The superbly spiky Vanessa Kirby does her best to make Ada believable, but the character is under-written and seems to have been introduced mostly to represent the views of idealistic Western Communist sympathisers who saw Stalin as a counter-weight to Hitler’s power and so didn’t want to believe that he was similarly tyrannical (and to convince us the teetotal Jones is not immune to all urges). 

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The other problem lies in the characterisation of Jones himself. He is entirely admirable – courageous, hard-working, committed to truth and fighting for the underdog, and with no hidden agendas. Such people are wonderful in real life, but narrative fiction needs protagonists who have to struggle to overcome their flaws and are driven by occasionally self-destructive impulses.

As a result, Duranty steals every scene he’s in, especially one reminiscent of The Rocky Horror Show where the newly-arrived Jones, Brad to Duranty’s Frank N Furter, finds himself at a wild polyamorous party complete with scantily-clad ladies injecting heroin, as the host, wearing only a leather G-string (Times bureau chiefs were certainly more colourful in those days) tries to get him to loosen up.

One is left with the feeling that the film would have been so much more compelling had this complicated, morally compromised anti-hero – Duranty spent his 20s organising Satanic orgies in Paris with occultist and libertine Aleister Crowley – been at its centre. Chulapa, in fact, felt the same (it was Holland who insisted on making Jones the centre of the story). “The more I started digging into this guy to get answers,” she said, “the more I was thinking, my God, he would make an incredible film.”

A 1990 New York Times review of a biography of Duranty described him as “a man untainted by so much as the spectre of a belief in any political or humanistic ideal, solely motivated by the goal of his own celebrity” – which makes him sound not unlike another journalist with an elastic approach to the truth and a penchant for accommodating autocrats if it helps his career.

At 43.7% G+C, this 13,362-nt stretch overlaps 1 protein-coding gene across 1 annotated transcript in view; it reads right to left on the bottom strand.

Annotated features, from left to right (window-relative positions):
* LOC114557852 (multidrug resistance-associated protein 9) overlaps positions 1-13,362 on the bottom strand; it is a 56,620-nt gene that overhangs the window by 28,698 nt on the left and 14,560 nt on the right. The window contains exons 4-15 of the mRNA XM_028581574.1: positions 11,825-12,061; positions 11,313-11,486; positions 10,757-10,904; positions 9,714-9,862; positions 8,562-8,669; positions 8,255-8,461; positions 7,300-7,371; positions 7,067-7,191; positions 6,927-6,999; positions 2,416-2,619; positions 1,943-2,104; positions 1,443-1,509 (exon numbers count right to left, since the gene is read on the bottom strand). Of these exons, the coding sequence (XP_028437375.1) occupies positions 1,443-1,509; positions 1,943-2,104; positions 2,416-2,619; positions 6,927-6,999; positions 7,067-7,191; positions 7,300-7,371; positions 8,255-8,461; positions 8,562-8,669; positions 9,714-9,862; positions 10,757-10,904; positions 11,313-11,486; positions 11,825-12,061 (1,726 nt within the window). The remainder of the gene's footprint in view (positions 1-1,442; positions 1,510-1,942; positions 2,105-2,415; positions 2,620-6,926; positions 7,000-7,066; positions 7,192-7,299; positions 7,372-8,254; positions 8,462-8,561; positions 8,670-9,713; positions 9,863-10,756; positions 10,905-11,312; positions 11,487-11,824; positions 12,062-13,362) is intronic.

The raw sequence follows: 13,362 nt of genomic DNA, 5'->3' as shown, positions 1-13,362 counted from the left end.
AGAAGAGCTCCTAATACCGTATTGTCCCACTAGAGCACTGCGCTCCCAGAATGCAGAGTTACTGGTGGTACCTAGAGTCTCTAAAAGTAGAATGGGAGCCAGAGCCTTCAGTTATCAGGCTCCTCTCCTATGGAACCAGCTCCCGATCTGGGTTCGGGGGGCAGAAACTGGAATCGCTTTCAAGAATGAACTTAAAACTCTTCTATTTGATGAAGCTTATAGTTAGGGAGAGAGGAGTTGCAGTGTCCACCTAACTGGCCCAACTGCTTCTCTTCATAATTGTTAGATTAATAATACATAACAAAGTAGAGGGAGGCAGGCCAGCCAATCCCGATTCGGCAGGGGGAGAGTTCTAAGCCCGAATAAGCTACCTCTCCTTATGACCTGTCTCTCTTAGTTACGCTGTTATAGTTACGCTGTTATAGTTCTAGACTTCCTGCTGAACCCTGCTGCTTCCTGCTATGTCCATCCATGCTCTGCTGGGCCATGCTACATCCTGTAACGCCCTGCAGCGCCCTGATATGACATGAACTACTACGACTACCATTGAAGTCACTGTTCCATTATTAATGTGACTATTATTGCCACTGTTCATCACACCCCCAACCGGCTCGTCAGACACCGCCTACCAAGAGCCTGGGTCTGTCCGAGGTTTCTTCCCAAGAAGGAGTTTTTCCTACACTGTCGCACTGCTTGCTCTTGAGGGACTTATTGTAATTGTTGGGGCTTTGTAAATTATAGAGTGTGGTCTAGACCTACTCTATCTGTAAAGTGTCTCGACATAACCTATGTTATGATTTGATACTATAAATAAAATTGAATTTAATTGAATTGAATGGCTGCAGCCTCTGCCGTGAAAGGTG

Meanwhile, another Russian dictator is using Ukrainian grain as a weapon of war, condemning thousands to starvation and death. So, whatever its flaws, this warning from history could not be more timely.

Mr Jones’ is available to watch on Amazon Prime and BFI Player

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You’ve Got Mail from Timbuktu

Published by Anonymous (not verified) on Mon, 13/06/2022 - 6:00pm in

Tags 

culture, Arts, Mali, tourism

From the age of 13, Ali Nialy began working as a tour guide for the reliable stream of international visitors coming to his hometown, Timbuktu. 

Straddling the edge of the desert in central Mali, the UNESCO World Heritage site — dubbed the “Pearl of the Sahara” — is famed for its spectacular mosque made of mud, ancient Islamic manuscripts and key role as a 14th century trading center. As many as 200,000 tourists once visited the West African country each year.

Ali NialyAli Nialy. Credit: Postcards from Timbuktu

Nialy would recount the centuries-old history of his streets, lead camel-riding tours through the mythical landscape, and later branch out to the cliff-hugging villages of the Dogon ethnic group. “People came from everywhere in the world,” he says.

But in 2012, with the emergence of an Islamist jihadi occupation that kickstarted an age of violence and insecurity across the region, Timbuktu’s once-thriving tourist industry disappeared in the blink of an eye. The ongoing armed conflict means the northern half of the country, which includes Timbuktu, is a no-go zone for tourists. The US State Department and many international counterparts advise against travel to Mali, and Timbuktu has been added to UNESCO’s list of World Heritage in Danger.

“It’s such a horrendous situation,” says Lucy Durán, a professor at the School of Oriental and African Studies in London. “The impact has been devastating on local communities. With the instability and poor governance, a lot of nonprofits have withdrawn. The most peaceful country in the world has turned into a battlefield.”